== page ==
The biggest uncertainty, according to Independent Institute Senior Fellow Alvaro Vargas Llosa, is whether or not the trend against left-wing populism is sustainable and whether a new crop of leaders will enact bold reform rather than manage the legacies they inherit. The future of Latin America also involves political uncertainty regarding Colombia, Mexico, and Brazil, three countries that carry significant regional weight, Vargas Llosa writes in The Hill. In those countries, left-wing populists are ahead in the polls.
It is premature to speak of a firm free-market trend in Latin America, Vargas Llosa continues. We can more accurately say that the region, which on average has experienced no economic growth since 2013 in part due to statist policies, has the chance to embark on a whole new beginningif Colombians, Mexicans, and Brazilians do the right thing in 2018.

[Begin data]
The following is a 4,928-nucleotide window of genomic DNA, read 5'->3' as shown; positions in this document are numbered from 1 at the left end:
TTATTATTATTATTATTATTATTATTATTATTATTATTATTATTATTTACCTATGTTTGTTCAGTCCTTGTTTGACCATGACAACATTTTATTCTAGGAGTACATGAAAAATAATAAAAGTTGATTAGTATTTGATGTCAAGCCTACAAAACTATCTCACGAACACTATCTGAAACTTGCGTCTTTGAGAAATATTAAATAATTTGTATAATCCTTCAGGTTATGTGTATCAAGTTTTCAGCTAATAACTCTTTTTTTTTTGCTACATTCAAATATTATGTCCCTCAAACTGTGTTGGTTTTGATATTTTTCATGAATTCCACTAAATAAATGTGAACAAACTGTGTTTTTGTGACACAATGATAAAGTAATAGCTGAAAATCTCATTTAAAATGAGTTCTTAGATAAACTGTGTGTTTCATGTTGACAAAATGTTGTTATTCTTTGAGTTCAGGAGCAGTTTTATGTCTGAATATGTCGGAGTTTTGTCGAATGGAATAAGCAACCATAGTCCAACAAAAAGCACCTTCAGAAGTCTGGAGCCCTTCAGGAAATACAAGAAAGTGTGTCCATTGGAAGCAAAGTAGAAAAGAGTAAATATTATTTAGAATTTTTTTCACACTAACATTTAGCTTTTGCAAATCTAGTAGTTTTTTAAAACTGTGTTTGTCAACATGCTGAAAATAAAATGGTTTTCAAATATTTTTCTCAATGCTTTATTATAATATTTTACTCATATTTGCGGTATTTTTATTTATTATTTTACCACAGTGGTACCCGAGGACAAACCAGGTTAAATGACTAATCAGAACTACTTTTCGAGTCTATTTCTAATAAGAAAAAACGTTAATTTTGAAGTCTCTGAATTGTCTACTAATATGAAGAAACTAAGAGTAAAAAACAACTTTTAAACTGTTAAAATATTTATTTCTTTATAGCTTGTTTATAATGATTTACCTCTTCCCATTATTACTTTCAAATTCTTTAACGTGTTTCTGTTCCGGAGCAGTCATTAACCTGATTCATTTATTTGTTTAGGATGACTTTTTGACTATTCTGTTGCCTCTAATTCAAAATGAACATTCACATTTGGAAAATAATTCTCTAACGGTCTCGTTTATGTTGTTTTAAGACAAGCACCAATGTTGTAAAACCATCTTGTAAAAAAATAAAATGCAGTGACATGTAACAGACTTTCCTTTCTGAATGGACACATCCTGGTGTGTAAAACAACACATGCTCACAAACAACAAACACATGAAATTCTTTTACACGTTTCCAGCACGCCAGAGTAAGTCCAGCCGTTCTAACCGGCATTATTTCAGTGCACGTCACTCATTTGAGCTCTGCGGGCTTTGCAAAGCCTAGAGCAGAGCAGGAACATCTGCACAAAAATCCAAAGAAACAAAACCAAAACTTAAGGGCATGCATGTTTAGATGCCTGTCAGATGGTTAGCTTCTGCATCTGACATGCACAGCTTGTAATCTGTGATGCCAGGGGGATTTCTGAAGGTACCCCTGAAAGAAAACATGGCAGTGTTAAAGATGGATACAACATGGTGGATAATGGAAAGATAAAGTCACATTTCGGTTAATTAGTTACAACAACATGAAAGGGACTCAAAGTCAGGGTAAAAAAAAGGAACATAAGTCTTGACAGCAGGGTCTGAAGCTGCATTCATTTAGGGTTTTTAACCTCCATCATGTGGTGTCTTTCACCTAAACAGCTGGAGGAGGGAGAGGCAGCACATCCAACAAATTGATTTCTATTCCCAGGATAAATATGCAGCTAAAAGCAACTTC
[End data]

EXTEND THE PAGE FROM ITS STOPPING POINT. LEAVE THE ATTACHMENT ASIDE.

Is Latin America Turning Toward Free Markets?, by Alvaro Vargas Llosa (The Hill, 1/3/18)
Liberty for Latin America: How to Undo Five Hundred Years of State Oppression, by Alvaro Vargas Llosa
The Beacon: New Blog Posts
- Nativists Dont Know the Future, by Robert Higgs
- How a Charity Uses Fake Money and Auction Markets to Help Feed America, by Lawrence J. McQuillan
- Medical Apps: Improving Healthcare on a Global Scale, by Raymond March
- Progressive Democracy, by Randall Holcombe
- Tax Cut Doomsayers Need a History (and Economics) Lesson, by Mary Theroux
MyGovCost: New Blog Posts
- Tax Deduction Trick Leaves Punitive Rates in Place, by K. Lloyd Billingsley
- Barreling Toward Government Shutdown Theater, by Craig Eyermann